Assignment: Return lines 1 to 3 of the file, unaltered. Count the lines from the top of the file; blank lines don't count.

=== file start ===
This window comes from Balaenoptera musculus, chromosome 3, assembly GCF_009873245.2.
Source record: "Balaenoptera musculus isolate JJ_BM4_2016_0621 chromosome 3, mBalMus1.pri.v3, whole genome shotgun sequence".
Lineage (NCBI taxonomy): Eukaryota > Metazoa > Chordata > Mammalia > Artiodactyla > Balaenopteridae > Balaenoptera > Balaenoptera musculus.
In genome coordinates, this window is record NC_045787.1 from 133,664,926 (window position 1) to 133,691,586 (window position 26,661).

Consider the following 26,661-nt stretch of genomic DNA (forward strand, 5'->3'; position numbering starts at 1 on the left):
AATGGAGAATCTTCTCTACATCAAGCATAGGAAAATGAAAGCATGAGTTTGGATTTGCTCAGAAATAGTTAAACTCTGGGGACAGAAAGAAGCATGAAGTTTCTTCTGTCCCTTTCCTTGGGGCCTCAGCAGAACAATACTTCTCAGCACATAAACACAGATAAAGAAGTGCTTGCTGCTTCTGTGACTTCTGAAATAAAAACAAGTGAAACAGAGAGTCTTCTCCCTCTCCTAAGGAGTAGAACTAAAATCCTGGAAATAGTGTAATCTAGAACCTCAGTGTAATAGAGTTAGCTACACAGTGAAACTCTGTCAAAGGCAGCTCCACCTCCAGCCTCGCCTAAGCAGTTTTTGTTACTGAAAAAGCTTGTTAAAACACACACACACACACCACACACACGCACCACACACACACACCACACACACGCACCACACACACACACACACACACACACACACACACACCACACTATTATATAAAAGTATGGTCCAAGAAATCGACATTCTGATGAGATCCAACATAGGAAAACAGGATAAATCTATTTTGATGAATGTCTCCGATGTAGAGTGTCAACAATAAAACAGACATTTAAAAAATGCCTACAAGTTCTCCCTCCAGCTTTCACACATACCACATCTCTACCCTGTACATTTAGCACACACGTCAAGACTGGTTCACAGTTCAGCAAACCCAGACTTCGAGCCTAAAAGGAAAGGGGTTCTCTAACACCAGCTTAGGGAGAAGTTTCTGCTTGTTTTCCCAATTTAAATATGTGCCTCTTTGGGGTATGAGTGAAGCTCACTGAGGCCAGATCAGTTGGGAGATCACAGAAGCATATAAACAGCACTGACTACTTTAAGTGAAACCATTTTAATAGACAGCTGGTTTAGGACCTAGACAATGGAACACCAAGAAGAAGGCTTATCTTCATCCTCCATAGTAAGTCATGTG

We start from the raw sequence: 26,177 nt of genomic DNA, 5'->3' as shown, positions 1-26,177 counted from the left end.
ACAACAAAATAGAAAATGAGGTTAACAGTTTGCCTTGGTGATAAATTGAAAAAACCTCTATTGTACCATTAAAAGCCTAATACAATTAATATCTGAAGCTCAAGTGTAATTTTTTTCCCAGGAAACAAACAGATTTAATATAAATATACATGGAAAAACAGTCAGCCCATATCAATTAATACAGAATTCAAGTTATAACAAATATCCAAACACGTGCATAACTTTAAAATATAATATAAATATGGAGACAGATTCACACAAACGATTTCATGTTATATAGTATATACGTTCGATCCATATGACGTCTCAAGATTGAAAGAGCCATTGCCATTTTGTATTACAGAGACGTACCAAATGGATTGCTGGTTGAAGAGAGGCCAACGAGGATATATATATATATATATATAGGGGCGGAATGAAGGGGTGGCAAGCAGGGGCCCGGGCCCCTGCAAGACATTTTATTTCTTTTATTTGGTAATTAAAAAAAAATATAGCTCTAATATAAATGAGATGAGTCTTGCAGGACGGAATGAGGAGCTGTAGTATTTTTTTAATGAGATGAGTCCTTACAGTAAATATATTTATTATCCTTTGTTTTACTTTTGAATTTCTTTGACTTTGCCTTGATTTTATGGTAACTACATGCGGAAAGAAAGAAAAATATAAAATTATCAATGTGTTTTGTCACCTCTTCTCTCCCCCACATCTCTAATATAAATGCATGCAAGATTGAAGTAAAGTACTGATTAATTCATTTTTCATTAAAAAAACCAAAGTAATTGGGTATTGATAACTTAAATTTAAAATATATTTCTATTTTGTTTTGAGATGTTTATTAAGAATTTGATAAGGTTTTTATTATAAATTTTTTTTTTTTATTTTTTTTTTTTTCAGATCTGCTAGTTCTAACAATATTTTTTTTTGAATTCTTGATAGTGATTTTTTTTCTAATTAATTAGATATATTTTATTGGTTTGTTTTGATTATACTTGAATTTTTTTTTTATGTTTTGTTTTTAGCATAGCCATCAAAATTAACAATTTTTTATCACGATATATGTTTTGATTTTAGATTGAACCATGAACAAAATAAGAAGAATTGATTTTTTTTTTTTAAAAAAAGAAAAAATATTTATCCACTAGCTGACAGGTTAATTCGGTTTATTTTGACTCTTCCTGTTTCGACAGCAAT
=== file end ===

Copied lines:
This window comes from Balaenoptera musculus, chromosome 3, assembly GCF_009873245.2.
Source record: "Balaenoptera musculus isolate JJ_BM4_2016_0621 chromosome 3, mBalMus1.pri.v3, whole genome shotgun sequence".
Lineage (NCBI taxonomy): Eukaryota > Metazoa > Chordata > Mammalia > Artiodactyla > Balaenopteridae > Balaenoptera > Balaenoptera musculus.